But how do you get that key mention or retweet? How do you let the Twitter glitterati know you exist? How do you get the right content in front of the right people?

With a little work, you can promote your content directly to a list of users you curate. The trick is tailored audiences.

The first step here is to determine who you want to promote your content to. You’ll need a list of 500 or more influencers and their Twitter handles. (Yes – this will be time consuming.) Drop this into a spreadsheet and upload it on the audience manager. Now you’ve got your audience and can run your ads.

With such a tailored audience, you can’t measure success the way you normally would. These ads will be more expensive than you’re used to.

Additionally, it may take some time to see the results you’re looking for. You’re trying to build a relationship with your influencers – it’s unrealistic to expect them to retweet the first thing you promote to them. First you build awareness, then engagement, then you can expect them to take action for you.

But if you’ve got the budget and the patience, you can see some amazing results – even beyond followers.

One of my clients works in foreign policy and is often responding to stories in the news. They set up some twitter ads targeting prominent journalists and pushed out their best content. Over time, they’ve seen their engagement with these key influencers grow and have even been contacted by their targets to comment on the news of the day.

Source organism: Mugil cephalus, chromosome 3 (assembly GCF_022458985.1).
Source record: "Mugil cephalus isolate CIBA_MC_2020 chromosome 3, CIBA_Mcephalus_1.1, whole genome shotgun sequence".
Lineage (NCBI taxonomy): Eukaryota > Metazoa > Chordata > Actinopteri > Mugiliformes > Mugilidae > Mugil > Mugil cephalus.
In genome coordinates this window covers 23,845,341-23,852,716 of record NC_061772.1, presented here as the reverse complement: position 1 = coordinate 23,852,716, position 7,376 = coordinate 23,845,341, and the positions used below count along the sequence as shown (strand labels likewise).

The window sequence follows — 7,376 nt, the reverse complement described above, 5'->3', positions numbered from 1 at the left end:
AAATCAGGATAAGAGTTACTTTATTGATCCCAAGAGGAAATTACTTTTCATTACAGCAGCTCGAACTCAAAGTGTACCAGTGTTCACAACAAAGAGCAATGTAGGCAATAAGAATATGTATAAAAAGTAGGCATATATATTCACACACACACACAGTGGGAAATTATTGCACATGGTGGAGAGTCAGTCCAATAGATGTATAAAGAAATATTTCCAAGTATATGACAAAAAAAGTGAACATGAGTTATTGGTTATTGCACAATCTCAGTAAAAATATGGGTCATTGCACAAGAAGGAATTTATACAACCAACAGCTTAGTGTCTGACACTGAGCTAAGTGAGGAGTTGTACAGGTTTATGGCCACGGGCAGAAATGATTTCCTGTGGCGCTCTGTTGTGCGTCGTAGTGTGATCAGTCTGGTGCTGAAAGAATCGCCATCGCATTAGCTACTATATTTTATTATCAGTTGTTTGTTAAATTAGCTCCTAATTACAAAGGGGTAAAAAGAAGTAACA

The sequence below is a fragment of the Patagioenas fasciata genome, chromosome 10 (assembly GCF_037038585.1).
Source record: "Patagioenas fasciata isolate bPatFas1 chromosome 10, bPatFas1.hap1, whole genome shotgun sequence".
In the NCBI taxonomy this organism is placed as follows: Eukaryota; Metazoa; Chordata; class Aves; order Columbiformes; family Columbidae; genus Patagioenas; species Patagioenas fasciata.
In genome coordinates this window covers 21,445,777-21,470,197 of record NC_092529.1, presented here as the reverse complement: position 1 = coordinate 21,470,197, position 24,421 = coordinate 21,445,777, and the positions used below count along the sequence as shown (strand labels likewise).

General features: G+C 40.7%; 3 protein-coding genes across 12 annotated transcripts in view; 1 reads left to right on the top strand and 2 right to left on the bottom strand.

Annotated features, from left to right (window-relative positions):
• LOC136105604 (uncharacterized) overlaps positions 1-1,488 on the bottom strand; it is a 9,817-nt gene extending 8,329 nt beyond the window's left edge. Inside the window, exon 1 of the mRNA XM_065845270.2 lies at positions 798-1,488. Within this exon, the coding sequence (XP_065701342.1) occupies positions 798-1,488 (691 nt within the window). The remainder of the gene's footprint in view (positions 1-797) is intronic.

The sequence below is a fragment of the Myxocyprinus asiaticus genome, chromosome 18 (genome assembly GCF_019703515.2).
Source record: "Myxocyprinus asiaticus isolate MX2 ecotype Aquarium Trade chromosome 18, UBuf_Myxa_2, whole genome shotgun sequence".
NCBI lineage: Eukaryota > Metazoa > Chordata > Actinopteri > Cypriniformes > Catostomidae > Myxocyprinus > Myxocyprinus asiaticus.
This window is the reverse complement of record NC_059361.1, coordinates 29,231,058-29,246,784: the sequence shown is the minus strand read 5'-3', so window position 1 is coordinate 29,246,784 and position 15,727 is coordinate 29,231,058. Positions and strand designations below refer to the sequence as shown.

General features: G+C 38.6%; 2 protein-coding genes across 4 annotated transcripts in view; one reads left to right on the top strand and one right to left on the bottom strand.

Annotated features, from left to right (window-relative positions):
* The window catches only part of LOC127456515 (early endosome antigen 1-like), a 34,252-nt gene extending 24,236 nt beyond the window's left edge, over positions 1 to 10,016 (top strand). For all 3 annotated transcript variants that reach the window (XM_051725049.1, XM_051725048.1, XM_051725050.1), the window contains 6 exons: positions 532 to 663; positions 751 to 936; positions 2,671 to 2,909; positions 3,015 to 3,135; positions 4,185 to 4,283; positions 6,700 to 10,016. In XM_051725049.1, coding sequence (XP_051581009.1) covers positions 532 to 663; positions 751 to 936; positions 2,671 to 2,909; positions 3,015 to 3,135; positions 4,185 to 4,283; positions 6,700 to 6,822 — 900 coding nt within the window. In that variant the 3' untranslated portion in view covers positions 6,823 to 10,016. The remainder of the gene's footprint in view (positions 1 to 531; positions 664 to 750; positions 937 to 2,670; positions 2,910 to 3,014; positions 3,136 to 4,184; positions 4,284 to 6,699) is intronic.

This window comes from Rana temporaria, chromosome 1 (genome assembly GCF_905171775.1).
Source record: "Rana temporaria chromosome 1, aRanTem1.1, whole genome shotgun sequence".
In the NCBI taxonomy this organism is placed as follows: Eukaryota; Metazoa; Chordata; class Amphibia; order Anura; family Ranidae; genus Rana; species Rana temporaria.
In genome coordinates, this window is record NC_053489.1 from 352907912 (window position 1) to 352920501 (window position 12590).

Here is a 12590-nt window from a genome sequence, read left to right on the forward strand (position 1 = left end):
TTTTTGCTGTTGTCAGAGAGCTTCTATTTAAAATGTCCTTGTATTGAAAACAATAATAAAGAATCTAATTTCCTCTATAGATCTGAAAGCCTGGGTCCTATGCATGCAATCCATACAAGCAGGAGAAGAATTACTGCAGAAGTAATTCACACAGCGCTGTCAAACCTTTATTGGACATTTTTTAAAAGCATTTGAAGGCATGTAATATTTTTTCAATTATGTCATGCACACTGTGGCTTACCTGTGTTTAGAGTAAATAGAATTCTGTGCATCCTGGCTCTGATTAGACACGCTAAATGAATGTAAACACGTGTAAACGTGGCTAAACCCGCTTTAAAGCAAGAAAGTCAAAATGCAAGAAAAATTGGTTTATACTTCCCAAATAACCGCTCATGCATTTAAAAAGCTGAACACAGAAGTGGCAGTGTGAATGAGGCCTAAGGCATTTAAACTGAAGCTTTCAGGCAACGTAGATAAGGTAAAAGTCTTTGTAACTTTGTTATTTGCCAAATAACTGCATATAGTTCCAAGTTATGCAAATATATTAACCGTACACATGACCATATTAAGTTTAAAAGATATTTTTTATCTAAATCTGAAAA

(3) LinkedIn Sponsored InMail

A couple years ago I ran some ads on LinkedIn. I was underwhelmed – they were expensive and didn’t drive conversions. So when a coworkers suggested I look into them to promote a webinar the Brick Factory was hosting, I wasn’t expecting much.

Well, I was pleasantly surprised by Sponsored InMail.

LinkedIn rolled out this new type of ad about six months ago. If you’re a LinkedIn user, you probably noticed it pretty quickly because, all of a sudden, people were actually messaging you.

Here’s a breakdown of what the ad looks like:

  • Sponsored InMail sends a direct message right to the LinkedIn inbox of targeted users.
  • Users receive a notification that they have new messages when they log in to LinkedIn.
  • The ad looks like a personalized direct message and has a matching banner ad next to it.

This ad format seemed like a good fit for our webinar since we were offering free professional development. But we had no idea what to expect in terms of cost or conversions. So we ran a short, low-cost pilot to try it out.

Here’s what we found:

  • 26% of people who saw the ad opened it.
  • Of the people who opened it, 50% clicked.
  • Of the people who clicked, 25% registered.

That click through rate and conversion rate is amazing – it doesn’t compare to anything I’ve seen on Facebook or Twitter.

To give us a cost comparison, I ran similar ads on Facebook and Twitter. LinkedIn’s cost per click was double or triple what we saw on other ad platforms. The cost per conversion was higher as well, but only a bit higher.

If your goal is clicks, stick with Facebook or Twitter. If your goal is conversions, consider LinkedIn. It’s possible that because of it’s incredible conversion rate, LinkedIn would be the winning ad platform for a longer campaign.